CHESTERTON Primary School in Cirencester has been rated ‘inadequate’ by Ofsted and put into ‘special measures’.

The most recent report represents a two-grade drop from a ‘good’ rating in March 2013.

Inspectors who visited the school in November noted that the school needed to improve the attendance of pupils, particularly those from disadvantaged backgrounds.

Ofsted said the school also needed to improve its quality of teaching, learning and assessment, and focus on raising pupils’ achievement.

Staff and governors at the school are now working with Gloucestershire County Council and the Regional Schools Commissioner to find an Academy Sponsor to support the underperforming school.

The process may take several months.

However, plans for rapid improvements are already being put in place by the school.

Inspectors noted that the school had several strengths: pupils feel safe and happy at school, children in the nursery make a strong start, and pupils in the specialist centre for communication and interaction are taught well.

They acknowledged that the school had come through a disruptive and turbulent period with frequent and significant changes in senior leadership and support staff as well as within the governing body.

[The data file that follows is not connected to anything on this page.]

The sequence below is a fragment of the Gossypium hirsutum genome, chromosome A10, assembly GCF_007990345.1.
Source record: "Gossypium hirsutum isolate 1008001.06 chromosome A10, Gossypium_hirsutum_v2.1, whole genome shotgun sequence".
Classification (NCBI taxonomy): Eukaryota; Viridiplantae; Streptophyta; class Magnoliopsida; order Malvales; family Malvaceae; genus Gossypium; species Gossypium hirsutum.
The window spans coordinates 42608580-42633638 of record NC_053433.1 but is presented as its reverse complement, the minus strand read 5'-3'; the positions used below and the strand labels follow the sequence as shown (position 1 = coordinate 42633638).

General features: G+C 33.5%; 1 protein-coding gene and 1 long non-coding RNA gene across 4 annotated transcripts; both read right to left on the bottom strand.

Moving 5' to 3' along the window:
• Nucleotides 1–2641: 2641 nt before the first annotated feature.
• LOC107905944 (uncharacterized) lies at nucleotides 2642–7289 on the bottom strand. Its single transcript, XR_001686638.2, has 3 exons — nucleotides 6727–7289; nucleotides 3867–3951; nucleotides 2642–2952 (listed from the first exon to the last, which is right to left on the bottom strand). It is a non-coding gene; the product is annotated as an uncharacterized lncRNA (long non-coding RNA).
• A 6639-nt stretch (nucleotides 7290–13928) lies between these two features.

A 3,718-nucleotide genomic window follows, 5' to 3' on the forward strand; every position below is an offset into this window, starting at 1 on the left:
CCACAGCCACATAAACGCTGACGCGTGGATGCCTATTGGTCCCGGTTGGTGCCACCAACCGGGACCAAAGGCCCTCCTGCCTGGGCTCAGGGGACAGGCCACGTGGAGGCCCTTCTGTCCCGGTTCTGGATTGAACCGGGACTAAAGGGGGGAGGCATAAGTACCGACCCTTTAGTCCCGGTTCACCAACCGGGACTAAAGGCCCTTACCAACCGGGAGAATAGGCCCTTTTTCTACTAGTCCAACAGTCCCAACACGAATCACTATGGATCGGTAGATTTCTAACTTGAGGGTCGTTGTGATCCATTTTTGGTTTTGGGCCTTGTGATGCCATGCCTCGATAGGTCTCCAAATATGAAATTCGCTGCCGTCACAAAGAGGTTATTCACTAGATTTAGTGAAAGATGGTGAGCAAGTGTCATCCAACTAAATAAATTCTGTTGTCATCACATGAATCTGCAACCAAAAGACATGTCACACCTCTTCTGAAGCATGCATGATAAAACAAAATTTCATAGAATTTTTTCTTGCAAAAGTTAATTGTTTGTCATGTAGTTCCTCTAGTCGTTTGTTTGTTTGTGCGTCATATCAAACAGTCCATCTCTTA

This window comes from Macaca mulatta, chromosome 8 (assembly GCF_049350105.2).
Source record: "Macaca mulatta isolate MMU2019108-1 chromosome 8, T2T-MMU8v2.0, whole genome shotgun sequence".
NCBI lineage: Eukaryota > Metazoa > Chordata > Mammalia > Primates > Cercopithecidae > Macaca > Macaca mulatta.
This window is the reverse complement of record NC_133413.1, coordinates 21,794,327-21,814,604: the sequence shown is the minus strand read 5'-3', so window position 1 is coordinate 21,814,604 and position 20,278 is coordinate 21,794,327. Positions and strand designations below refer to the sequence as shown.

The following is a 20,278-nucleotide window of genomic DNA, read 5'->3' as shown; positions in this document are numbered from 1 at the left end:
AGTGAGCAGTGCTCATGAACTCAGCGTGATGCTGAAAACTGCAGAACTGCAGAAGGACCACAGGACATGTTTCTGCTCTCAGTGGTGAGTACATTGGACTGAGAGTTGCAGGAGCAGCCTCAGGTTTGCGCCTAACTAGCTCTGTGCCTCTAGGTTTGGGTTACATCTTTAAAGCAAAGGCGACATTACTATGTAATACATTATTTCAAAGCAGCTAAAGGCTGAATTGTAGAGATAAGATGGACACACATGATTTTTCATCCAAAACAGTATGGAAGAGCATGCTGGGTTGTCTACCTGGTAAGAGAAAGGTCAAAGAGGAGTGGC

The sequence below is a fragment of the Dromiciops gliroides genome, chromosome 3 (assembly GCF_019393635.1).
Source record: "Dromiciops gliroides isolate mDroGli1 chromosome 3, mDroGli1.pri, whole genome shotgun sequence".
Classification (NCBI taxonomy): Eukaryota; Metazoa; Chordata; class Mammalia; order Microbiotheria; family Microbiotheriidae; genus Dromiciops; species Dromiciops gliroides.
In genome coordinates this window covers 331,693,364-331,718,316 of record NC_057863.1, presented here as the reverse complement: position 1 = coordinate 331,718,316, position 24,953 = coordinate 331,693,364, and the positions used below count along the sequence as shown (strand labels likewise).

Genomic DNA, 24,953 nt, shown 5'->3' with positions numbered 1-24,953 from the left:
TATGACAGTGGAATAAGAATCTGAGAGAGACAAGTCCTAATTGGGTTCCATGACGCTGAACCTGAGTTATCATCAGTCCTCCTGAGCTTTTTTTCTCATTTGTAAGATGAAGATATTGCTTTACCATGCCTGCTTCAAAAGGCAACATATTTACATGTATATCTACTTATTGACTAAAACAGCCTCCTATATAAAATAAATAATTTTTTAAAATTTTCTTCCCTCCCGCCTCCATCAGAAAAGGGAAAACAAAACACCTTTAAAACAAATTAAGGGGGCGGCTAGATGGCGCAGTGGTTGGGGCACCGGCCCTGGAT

Karen Venner, head teacher at Chesterton Primary School, said: “We’re obviously disappointed in the outcome, however the report confirms my own assessment of what areas require improvement at Chesterton and I am committed to leading a programme of changes.

“With the support of our dedicated senior leadership team, governors and the local authority we can make the rapid progress on the quality of teaching, learning and assessment that is needed”.

David Lacey, chair of governors at Chesterton Primary School, said: “We know that the outcomes for our pupils are not where we want them to be yet, but we are making progress and we are fully committed to helping the children achieve their goals.

“Our school motto is “Growing Together, Learning Forever” and these are underpinning everything we do to help make the school stronger.”

Jane Lloyd-Davies, head of education performance and intervention at Gloucestershire County Council, said: "We will continue to give the school all the support they need throughout this process.

"We are working closely with the headteacher, staff and board of governors to make sure there is a clear plan in place. This will ensure the quality of teaching and, most importantly, the rate of pupil progress increases as soon as possible.”

A full Ofsted report was published on Thursday. Read about it here.